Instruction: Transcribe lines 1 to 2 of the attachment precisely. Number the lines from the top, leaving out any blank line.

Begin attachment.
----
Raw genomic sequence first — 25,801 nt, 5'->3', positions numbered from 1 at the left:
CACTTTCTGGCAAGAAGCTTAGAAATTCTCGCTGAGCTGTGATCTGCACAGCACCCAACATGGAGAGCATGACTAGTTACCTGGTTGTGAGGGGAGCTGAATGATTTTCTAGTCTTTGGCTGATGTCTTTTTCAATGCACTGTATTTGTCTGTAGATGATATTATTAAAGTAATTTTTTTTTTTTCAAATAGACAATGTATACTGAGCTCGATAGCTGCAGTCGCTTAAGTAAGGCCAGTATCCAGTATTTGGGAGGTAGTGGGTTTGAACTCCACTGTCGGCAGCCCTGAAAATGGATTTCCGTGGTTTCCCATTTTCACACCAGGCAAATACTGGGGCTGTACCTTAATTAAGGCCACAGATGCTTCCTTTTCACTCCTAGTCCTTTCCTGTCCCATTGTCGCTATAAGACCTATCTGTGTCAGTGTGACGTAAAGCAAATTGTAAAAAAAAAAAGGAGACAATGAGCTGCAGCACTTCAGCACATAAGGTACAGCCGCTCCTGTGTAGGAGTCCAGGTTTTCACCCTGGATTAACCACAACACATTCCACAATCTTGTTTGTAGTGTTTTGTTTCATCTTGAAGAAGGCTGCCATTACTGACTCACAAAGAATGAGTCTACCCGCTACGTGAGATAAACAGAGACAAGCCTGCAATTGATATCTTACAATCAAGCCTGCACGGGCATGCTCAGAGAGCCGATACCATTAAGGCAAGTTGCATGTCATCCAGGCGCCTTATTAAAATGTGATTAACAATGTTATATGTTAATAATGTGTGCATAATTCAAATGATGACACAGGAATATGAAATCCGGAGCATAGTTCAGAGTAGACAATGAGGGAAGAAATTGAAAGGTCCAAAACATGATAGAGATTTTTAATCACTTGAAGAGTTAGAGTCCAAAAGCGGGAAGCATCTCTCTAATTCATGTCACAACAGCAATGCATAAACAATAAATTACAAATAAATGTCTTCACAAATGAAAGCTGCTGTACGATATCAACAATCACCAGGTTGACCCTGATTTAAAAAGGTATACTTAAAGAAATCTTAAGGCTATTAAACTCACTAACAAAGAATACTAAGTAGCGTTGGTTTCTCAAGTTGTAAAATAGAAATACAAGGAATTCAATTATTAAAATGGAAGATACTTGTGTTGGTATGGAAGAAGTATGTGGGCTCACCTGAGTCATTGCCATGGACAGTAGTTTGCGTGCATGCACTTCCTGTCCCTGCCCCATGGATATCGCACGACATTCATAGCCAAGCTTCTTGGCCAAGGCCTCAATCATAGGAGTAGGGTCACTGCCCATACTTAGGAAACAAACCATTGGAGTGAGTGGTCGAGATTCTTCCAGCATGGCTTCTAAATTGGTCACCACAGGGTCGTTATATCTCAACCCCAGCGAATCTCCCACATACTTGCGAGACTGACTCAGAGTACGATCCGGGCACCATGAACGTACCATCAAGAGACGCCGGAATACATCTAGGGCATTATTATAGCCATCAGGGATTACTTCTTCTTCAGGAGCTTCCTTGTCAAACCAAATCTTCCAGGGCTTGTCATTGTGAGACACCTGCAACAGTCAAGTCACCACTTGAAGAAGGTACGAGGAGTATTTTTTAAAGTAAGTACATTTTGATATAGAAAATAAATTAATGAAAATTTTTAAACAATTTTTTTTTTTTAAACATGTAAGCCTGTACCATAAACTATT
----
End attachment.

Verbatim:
Raw genomic sequence first — 25,801 nt, 5'->3', positions numbered from 1 at the left:
CACTTTCTGGCAAGAAGCTTAGAAATTCTCGCTGAGCTGTGATCTGCACAGCACCCAACATGGAGAGCATGACTAGTTACCTGGTTGTGAGGGGAGCTGAATGATTTTCTAGTCTTTGGCTGATGTCTTTTTCAATGCACTGTATTTGTCTGTAGATGATATTATTAAAGTAATTTTTTTTTTTTCAAATAGACAATGTATACTGAGCTCGATAGCTGCAGTCGCTTAAGTAAGGCCAGTATCCAGTATTTGGGAGGTAGTGGGTTTGAACTCCACTGTCGGCAGCCCTGAAAATGGATTTCCGTGGTTTCCCATTTTCACACCAGGCAAATACTGGGGCTGTACCTTAATTAAGGCCACAGATGCTTCCTTTTCACTCCTAGTCCTTTCCTGTCCCATTGTCGCTATAAGACCTATCTGTGTCAGTGTGACGTAAAGCAAATTGTAAAAAAAAAAAGGAGACAATGAGCTGCAGCACTTCAGCACATAAGGTACAGCCGCTCCTGTGTAGGAGTCCAGGTTTTCACCCTGGATTAACCACAACACATTCCACAATCTTGTTTGTAGTGTTTTGTTTCATCTTGAAGAAGGCTGCCATTACTGACTCACAAAGAATGAGTCTACCCGCTACGTGAGATAAACAGAGACAAGCCTGCAATTGATATCTTACAATCAAGCCTGCACGGGCATGCTCAGAGAGCCGATACCATTAAGGCAAGTTGCATGTCATCCAGGCGCCTTATTAAAATGTGATTAACAATGTTATATGTTAATAATGTGTGCATAATTCAAATGATGACACAGGAATATGAAATCCGGAGCATAGTTCAGAGTAGACAATGAGGGAAGAAATTGAAAGGTCCAAAACATGATAGAGATTTTTAATCACTTGAAGAGTTAGAGTCCAAAAGCGGGAAGCATCTCTCTAATTCATGTCACAACAGCAATGCATAAACAATAAATTACAAATAAATGTCTTCACAAATGAAAGCTGCTGTACGATATCAACAATCACCAGGTTGACCCTGATTTAAAAAGGTATACTTAAAGAAATCTTAAGGCTATTAAACTCACTAACAAAGAATACTAAGTAGCGTTGGTTTCTCAAGTTGTAAAATAGAAATACAAGGAATTCAATTATTAAAATGGAAGATACTTGTGTTGGTATGGAAGAAGTATGTGGGCTCACCTGAGTCATTGCCATGGACAGTAGTTTGCGTGCATGCACTTCCTGTCCCTGCCCCATGGATATCGCACGACATTCATAGCCAAGCTTCTTGGCCAAGGCCTCAATCATAGGAGTAGGGTCACTGCCCATACTTAGGAAACAAACCATTGGAGTGAGTGGTCGAGATTCTTCCAGCATGGCTTCTAAATTGGTCACCACAGGGTCGTTATATCTCAACCCCAGCGAATCTCCCACATACTTGCGAGACTGACTCAGAGTACGATCCGGGCACCATGAACGTACCATCAAGAGACGCCGGAATACATCTAGGGCATTATTATAGCCATCAGGGATTACTTCTTCTTCAGGAGCTTCCTTGTCAAACCAAATCTTCCAGGGCTTGTCATTGTGAGACACCTGCAACAGTCAAGTCACCACTTGAAGAAGGTACGAGGAGTATTTTTTAAAGTAAGTACATTTTGATATAGAAAATAAATTAATGAAAATTTTTAAACAATTTTTTTTTTTTAAACATGTAAGCCTGTACCATAAACTATT